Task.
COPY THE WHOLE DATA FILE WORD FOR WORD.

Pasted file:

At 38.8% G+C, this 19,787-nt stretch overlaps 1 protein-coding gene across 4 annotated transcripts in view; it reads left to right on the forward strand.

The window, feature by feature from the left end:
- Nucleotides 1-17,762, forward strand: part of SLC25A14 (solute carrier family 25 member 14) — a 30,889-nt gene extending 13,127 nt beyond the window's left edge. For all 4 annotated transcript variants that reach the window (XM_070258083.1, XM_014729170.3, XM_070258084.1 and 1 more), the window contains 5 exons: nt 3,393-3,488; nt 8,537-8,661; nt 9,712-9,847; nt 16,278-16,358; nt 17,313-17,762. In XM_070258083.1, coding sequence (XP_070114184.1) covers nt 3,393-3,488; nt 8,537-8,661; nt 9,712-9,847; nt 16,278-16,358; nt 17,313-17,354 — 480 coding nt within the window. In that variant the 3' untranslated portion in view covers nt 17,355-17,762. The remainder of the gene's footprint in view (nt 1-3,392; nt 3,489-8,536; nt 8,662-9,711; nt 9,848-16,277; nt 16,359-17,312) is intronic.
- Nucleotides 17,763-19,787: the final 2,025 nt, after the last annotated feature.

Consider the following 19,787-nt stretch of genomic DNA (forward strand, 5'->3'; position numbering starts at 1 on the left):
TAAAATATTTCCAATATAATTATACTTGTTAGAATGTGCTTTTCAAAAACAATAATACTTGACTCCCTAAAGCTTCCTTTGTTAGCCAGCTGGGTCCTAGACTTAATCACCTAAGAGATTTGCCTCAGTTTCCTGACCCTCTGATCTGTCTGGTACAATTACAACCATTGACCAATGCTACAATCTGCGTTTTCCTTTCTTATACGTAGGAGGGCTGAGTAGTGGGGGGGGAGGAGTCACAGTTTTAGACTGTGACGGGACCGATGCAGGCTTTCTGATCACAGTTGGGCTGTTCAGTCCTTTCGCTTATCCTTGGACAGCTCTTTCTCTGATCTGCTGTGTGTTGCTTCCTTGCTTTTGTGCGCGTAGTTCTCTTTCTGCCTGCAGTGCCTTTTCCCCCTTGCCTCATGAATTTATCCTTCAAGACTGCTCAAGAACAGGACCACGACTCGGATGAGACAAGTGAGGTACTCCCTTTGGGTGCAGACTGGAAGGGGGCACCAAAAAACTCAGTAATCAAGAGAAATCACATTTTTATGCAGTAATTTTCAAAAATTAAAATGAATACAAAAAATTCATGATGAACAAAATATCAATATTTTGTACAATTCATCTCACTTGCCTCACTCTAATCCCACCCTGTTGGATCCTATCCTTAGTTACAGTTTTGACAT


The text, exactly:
At 38.8% G+C, this 19,787-nt stretch overlaps 1 protein-coding gene across 4 annotated transcripts in view; it reads left to right on the forward strand.

The window, feature by feature from the left end:
- Nucleotides 1-17,762, forward strand: part of SLC25A14 (solute carrier family 25 member 14) — a 30,889-nt gene extending 13,127 nt beyond the window's left edge. For all 4 annotated transcript variants that reach the window (XM_070258083.1, XM_014729170.3, XM_070258084.1 and 1 more), the window contains 5 exons: nt 3,393-3,488; nt 8,537-8,661; nt 9,712-9,847; nt 16,278-16,358; nt 17,313-17,762. In XM_070258083.1, coding sequence (XP_070114184.1) covers nt 3,393-3,488; nt 8,537-8,661; nt 9,712-9,847; nt 16,278-16,358; nt 17,313-17,354 — 480 coding nt within the window. In that variant the 3' untranslated portion in view covers nt 17,355-17,762. The remainder of the gene's footprint in view (nt 1-3,392; nt 3,489-8,536; nt 8,662-9,711; nt 9,848-16,277; nt 16,359-17,312) is intronic.
- Nucleotides 17,763-19,787: the final 2,025 nt, after the last annotated feature.

Consider the following 19,787-nt stretch of genomic DNA (forward strand, 5'->3'; position numbering starts at 1 on the left):
TAAAATATTTCCAATATAATTATACTTGTTAGAATGTGCTTTTCAAAAACAATAATACTTGACTCCCTAAAGCTTCCTTTGTTAGCCAGCTGGGTCCTAGACTTAATCACCTAAGAGATTTGCCTCAGTTTCCTGACCCTCTGATCTGTCTGGTACAATTACAACCATTGACCAATGCTACAATCTGCGTTTTCCTTTCTTATACGTAGGAGGGCTGAGTAGTGGGGGGGGAGGAGTCACAGTTTTAGACTGTGACGGGACCGATGCAGGCTTTCTGATCACAGTTGGGCTGTTCAGTCCTTTCGCTTATCCTTGGACAGCTCTTTCTCTGATCTGCTGTGTGTTGCTTCCTTGCTTTTGTGCGCGTAGTTCTCTTTCTGCCTGCAGTGCCTTTTCCCCCTTGCCTCATGAATTTATCCTTCAAGACTGCTCAAGAACAGGACCACGACTCGGATGAGACAAGTGAGGTACTCCCTTTGGGTGCAGACTGGAAGGGGGCACCAAAAAACTCAGTAATCAAGAGAAATCACATTTTTATGCAGTAATTTTCAAAAATTAAAATGAATACAAAAAATTCATGATGAACAAAATATCAATATTTTGTACAATTCATCTCACTTGCCTCACTCTAATCCCACCCTGTTGGATCCTATCCTTAGTTACAGTTTTGACAT